By Rebecca Brando, November 6, 2019
Will Mark Zuckerberg be held accountable for Facebook’s plethora of privacy violations?
California's Attorney General investigating the Cambridge Analytica scandal reveals Facebook refusing to comply with subpoenas. California’s attorney general Xavier Becerra has accused Facebook for failing to cooperate with his inquiry, to provide documents in the state’s investigation into Facebook and Cambridge Analytica.
The attorney general said, according to this filing in San Francisco County, Facebook has ignored two sets of subpoenas for the investigation which started more than a year ago. The filing states that Facebook has provided no answers for nineteen interrogatories and no documents in response to six requests. Since, the investigation has expanded to include Facebook’s data sharing practices to third-party apps and Facebook’s disclosures to users and use of its privacy settings.
The attorney general’s subpoena seeks communications among executives on
Any consideration of the need to audit developers’ access to user data.
Third parties who received expanded access to the data.
The relationship between ad spending and access to data.
In March 2018, the corrupt practices of Cambridge Analytica’s business were exposed by The New York Times and The Observer who reported the British company had acquired and abused personal data from over 87 million Facebook users under the pretense that Cambridge Analytica was collecting the data for academic purposes. Instead, the company sold Facebook user information to clients, which included Donald Trump’s presidential campaign.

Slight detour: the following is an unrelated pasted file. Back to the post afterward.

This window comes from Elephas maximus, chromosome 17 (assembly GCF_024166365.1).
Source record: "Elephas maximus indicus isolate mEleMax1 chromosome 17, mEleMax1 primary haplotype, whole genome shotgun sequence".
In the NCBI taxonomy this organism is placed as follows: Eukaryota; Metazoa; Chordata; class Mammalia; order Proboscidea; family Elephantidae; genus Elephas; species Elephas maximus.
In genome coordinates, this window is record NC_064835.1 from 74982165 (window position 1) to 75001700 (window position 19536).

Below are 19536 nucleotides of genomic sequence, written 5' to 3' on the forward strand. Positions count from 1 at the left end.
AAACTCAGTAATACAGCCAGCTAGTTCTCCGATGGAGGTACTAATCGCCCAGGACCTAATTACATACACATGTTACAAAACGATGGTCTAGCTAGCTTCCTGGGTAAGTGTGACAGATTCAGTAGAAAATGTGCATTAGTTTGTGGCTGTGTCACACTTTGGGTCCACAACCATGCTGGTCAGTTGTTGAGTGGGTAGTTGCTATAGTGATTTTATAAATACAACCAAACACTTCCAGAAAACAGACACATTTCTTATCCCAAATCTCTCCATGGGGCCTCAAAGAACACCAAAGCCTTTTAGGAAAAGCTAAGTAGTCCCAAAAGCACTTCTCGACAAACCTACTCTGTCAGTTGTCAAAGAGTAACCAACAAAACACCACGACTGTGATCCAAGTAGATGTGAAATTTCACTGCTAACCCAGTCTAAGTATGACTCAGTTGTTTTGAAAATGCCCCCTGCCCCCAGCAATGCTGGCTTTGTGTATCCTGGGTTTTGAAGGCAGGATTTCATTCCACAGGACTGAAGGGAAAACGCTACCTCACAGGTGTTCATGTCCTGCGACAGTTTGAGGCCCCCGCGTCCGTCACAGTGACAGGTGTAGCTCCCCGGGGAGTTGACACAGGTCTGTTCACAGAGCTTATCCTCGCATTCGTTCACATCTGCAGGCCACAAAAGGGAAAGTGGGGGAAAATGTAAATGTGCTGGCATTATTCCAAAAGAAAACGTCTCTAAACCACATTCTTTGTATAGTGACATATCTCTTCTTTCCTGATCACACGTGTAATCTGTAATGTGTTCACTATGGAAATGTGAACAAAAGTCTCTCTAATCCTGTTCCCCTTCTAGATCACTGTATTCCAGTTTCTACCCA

The Federal Trade Commission fined Facebook $5 billion dollars for violating a privacy decree in 2012, which demanded that the company engage in better privacy protections of its users’ data. Facebook’s vice president, Will Castleberry responded, saying that the company had cooperated with California’s investigation.
According to Reuters; Castleberry said the Facebook has “cooperated extensively with the state of California’s investigation.”
“To date we have provided thousands of pages of written responses and hundreds of thousands of documents,” Castleberry said.
Becerra quickly responded: “It appears we have different definitions of cooperation,” noting there were 25 requests the company declined to answer or provide documents to fulfill.
Mr. Becerra became the attorney general of California in 2017. His office proposed draft rules last month to address and protect the data rights consumers receive under the California Consumer Privacy Act. California’s new privacy law will go into effect in 2020, making Mr. Becerra one of the top privacy enforcers in the United States.